The Last Word

The Boston Wool Guy

Kyle Partain
Sheep Industry News Editor

In a half-empty warehouse next to the Draper Knitting mill in Canton, Mass., Phil Lindsay is making plans. Boston will never again be the American wool capital – like it was when Phil’s grandfather started R.H. Lindsay Company 80 years ago – but there’s still opportunity here in the Northeast.

“I never really quit the wool business,” says Phil, who works 30 hours a week setting the price for heating oil and spends his free time in the family business of buying and selling wool. “There was a time when I considered pulling the plug on it, but the internet came along. The internet saved our business, and it can be a huge benefit for the wool business back east.”

First, let’s go back to the beginning. Ralph Haliburton Lindsay had few prospects in life after serving in the Navy during World War I. He heard good things about the wool industry, which was thriving in New England at the time. A handful of rejections later, he holed up in the men’s bathroom at Crimmons and Pierce and waited for someone with authority to make an appearance. Hired on the spot – most likely by someone with little time to spare – he went to work in the warehouse. As many before him had done, he worked his way up to sales and then went out on his own to form R.H. Lindsay Company in 1936.

John “Toppy” Lindsay followed in his father’s footsteps. When the wool industry took a downturn, Toppy began making annual trips out west, often leaving on April 1 and not returning until his wedding anniversary on July 6.

“He was really good at evaluating grease wool, so that’s how he made a living with the business.”

After Toppy’s oldest son, John Jr., graduated college and decided to focus on real estate, Phil was next in line to keep the tradition alive. The industry wasn’t exactly thriving, but Phil had an ulterior motive for saying yes.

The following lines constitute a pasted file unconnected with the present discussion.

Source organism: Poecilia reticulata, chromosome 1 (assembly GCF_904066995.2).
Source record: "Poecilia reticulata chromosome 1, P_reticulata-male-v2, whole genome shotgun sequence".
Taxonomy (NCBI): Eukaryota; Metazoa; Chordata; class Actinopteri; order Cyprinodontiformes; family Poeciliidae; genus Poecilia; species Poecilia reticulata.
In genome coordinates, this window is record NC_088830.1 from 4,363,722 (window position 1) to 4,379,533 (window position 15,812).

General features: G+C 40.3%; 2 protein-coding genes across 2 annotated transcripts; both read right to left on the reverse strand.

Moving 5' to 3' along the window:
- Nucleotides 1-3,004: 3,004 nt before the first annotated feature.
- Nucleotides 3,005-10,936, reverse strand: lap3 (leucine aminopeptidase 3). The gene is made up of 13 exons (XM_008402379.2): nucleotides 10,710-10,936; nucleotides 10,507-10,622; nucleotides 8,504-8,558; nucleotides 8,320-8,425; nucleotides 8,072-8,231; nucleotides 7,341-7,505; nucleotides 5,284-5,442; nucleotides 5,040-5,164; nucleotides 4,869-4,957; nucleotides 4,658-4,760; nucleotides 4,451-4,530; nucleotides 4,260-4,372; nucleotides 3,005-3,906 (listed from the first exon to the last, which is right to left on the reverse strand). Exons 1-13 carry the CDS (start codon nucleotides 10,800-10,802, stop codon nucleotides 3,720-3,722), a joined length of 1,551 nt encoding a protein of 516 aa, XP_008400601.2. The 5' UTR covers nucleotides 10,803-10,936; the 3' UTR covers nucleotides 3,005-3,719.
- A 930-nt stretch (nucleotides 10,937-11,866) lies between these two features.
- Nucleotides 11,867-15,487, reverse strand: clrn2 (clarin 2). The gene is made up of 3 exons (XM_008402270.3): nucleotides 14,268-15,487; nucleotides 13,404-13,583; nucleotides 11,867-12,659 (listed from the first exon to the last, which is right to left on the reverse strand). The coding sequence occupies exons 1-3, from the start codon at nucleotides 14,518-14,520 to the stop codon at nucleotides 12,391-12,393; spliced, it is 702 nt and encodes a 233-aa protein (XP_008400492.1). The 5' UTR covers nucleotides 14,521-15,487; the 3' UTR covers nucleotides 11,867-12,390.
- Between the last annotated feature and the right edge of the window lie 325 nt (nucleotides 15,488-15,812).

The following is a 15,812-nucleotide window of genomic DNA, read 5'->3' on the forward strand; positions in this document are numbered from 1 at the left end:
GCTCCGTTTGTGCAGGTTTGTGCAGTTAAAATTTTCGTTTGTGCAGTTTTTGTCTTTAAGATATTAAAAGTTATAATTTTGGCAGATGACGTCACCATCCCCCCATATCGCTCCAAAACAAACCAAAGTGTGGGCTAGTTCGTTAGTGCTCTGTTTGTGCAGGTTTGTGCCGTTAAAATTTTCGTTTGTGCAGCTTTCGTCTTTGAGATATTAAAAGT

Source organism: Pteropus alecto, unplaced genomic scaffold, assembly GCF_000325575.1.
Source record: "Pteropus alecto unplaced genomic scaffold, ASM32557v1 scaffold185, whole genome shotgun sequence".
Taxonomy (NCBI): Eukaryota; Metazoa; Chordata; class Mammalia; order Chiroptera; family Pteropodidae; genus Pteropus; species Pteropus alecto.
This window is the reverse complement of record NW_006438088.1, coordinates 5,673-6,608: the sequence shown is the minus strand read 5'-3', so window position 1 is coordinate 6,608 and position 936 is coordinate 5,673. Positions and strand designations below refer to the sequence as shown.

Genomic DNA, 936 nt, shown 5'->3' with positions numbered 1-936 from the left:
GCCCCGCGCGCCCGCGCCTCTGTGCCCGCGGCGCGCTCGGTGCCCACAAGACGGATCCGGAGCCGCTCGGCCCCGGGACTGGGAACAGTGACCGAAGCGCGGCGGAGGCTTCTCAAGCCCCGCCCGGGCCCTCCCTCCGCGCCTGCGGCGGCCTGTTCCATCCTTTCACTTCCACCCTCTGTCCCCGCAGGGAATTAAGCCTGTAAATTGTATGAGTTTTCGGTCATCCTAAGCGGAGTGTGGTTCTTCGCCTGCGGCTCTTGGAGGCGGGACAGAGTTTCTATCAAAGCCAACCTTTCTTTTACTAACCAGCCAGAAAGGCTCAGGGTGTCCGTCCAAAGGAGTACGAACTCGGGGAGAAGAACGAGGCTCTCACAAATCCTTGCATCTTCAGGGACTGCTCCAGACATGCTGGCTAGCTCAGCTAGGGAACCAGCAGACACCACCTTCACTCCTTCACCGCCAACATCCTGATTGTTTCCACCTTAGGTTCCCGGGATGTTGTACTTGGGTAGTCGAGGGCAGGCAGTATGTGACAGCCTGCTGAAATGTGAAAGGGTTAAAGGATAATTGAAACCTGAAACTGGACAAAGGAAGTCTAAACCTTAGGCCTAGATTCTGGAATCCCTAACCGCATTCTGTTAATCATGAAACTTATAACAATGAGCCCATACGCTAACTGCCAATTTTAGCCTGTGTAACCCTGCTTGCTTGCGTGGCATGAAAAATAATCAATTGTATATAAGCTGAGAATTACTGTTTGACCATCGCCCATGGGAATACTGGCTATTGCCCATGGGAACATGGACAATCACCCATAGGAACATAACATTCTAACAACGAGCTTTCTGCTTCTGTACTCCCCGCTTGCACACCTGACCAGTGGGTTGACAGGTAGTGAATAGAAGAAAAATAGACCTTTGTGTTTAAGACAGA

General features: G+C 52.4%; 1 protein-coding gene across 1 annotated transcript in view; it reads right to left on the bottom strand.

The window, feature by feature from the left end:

“My dad said, ‘I’ll send you to Australia for a year.’ And that sealed the deal.”

Phil spent time in England, Australia and New Zealand learning the ins and outs of wool before returning to the states. A friendship with Mike Hastie in New Zealand helped Phil to realize that there was a living to be made catering to those who use handcraft specialty wools. For many years, the company operated out of two locations – Phil’s Victorian-era home and a rundown warehouse building his brother found in Philadelphia. Rent for the building started at $50 a month and shifted to two cases a beer before the owner eventually died. John Jr. bought the building from the estate and continues to warehouse and ship wool from the location.

More recently, Phil stumbled across his new office/warehouse space in Canton while attending a wool pull at the Draper facility. He rented 1,000 square feet to start, but hopes to be bursting at the seams in the years to come.

“I’ve been cutting back gradually on my other job and spending more time here,” he says. “It’s just a matter of having the guts to quit everything else and focus on the wool business. Sometimes, I think I’m just too dumb to do anything else.”

Spend five minutes with Phil and you’ll understand that there’s nothing dumb about the New England native. In fact, he’s made a handful of savvy decisions through the years to keep the business afloat. You’ll notice the pride he takes in celebrating 80 years of the family business.

The company’s website,, has helped expand the business in recent years. “What people are doing with wool out there is just unbelievable,” he says. “They are developing new products and finding new uses for it all the time.”

Phil is honest in sharing that there were times he didn’t think the company would survive. But when hard times came, he worked harder and refused to give up – just like when his grandfather refused to take no for an answer.

Congratulations to R.H. Lindsay on 80 years of buying and selling wool in Boston.

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